There are several things in this article that attempt to lead readers toward a positive out-look but are not truthful. For example one is when the director Ryan Calo said “Think about it; they are inscrutable, flying, intelligent,” That is not totally true. They do ‘fly’ and would be hard to ‘investigate’ but to say they are “intelligent” is a bold face lie! Humans (prone to mistakes and misuse) are controlling these things. In fact using the most powerful computers in the world we have not been able to duplicate human intelligence.

    Then he says “They are really very difficult for the human mind to cleanly characterize.” What!?? I, and I’m sure most of you reading this, can “characterize” them a hundred different ways or more!


  3. Gar Swaffar said:

    Looks like a new sport shooting activity to me. Kinda like skeet only more active.


  4. Technology keeps evolving and there is nothing that can stop that. There was a time when men hand carried buckets to try and put out a house fire. Generals communicated with soldiers via hand held messages carried by a man on a horse. The evolution of technology is a great thing and we should embrace it, but just like anything else it can be used for good or bad. It all depends on whose using the technology. Years ago satellites were sent into space to spy on foreign nations to help keep us safer. Now those satellites spy on us as well. Phone tapping was allowed to catch criminals, but now phone taps are done all the time on us simple folks.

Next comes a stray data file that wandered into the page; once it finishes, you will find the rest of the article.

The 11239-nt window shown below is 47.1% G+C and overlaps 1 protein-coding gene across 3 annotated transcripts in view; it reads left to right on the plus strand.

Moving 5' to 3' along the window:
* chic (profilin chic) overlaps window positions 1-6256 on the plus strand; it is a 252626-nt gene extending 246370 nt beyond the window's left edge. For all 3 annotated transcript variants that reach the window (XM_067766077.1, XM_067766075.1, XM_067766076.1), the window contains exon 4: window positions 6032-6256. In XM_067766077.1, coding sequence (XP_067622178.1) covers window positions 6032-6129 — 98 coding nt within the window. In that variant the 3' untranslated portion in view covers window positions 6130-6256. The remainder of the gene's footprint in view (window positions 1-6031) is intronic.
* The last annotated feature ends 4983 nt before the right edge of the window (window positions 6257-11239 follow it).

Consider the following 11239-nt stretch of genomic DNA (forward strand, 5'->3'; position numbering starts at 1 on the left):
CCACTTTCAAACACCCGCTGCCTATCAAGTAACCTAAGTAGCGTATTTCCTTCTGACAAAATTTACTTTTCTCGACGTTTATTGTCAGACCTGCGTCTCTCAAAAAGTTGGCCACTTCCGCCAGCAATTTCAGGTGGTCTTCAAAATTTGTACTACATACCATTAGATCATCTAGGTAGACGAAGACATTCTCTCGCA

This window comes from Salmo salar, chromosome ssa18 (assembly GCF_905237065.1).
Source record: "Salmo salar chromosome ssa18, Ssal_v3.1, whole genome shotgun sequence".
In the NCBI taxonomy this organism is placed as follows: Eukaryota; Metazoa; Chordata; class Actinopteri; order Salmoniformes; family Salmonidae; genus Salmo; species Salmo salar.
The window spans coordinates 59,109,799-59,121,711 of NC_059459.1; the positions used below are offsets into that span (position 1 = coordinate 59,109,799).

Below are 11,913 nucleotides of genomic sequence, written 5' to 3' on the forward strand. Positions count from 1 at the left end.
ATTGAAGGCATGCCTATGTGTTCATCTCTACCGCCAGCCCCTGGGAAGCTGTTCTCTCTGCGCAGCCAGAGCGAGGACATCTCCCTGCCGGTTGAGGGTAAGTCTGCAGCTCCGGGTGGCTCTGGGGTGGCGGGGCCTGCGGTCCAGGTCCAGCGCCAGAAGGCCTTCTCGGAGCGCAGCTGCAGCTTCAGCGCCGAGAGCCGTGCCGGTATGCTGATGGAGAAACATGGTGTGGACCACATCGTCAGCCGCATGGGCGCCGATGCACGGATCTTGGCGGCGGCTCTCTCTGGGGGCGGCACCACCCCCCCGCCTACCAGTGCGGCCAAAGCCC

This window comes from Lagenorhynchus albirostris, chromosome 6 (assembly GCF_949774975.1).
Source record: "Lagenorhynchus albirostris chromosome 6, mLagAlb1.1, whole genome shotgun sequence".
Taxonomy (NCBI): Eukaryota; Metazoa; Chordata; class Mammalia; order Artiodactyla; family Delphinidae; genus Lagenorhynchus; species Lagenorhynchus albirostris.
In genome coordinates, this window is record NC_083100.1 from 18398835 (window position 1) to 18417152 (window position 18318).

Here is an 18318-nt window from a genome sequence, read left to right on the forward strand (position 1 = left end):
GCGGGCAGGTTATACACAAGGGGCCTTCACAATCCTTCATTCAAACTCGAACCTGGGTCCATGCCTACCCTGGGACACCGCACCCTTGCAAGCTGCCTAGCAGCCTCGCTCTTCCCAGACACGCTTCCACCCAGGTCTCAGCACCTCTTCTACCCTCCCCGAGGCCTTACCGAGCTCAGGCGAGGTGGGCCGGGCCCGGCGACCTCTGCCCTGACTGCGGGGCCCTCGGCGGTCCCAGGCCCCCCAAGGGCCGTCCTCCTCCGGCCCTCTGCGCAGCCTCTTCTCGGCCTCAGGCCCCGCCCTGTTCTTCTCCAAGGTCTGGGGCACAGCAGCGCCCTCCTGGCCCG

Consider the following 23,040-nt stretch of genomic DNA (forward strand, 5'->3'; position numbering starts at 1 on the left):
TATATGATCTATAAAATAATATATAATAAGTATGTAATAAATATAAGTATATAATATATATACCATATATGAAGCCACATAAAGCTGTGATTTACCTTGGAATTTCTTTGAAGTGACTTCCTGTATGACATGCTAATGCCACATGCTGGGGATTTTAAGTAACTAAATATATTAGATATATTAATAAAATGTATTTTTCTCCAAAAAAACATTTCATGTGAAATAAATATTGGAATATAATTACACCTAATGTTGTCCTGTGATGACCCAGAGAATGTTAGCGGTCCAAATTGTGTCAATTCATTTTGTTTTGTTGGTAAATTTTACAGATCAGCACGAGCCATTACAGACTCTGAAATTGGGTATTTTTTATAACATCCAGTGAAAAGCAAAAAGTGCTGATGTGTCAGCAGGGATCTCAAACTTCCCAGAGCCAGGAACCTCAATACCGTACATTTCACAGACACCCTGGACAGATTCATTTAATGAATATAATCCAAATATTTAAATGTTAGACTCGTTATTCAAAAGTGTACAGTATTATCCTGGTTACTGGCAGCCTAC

All technology gives us great advantages in positive ways, but each time technology evolves we lose part of our privacy and freedom and that’s just a fact. If phones had never been invented they couldn’t now be tapped. No cars then no tracking devices. Drones are great technology, but just like all technology it depends on how it’s being used and by whom. If drones can help lessen the damage of forest fires that’s great. If they can patrol our borders and keep us safer from illegals that’s great. If they are used to peak into my house and see what I’m having for dinner…well…I want my fourth amendment rights. It all comes down to always sticking to the laws set fourth in our constitution and never swaying from them. One thing that should never evolve is our constitution. It was written perfectly the first time.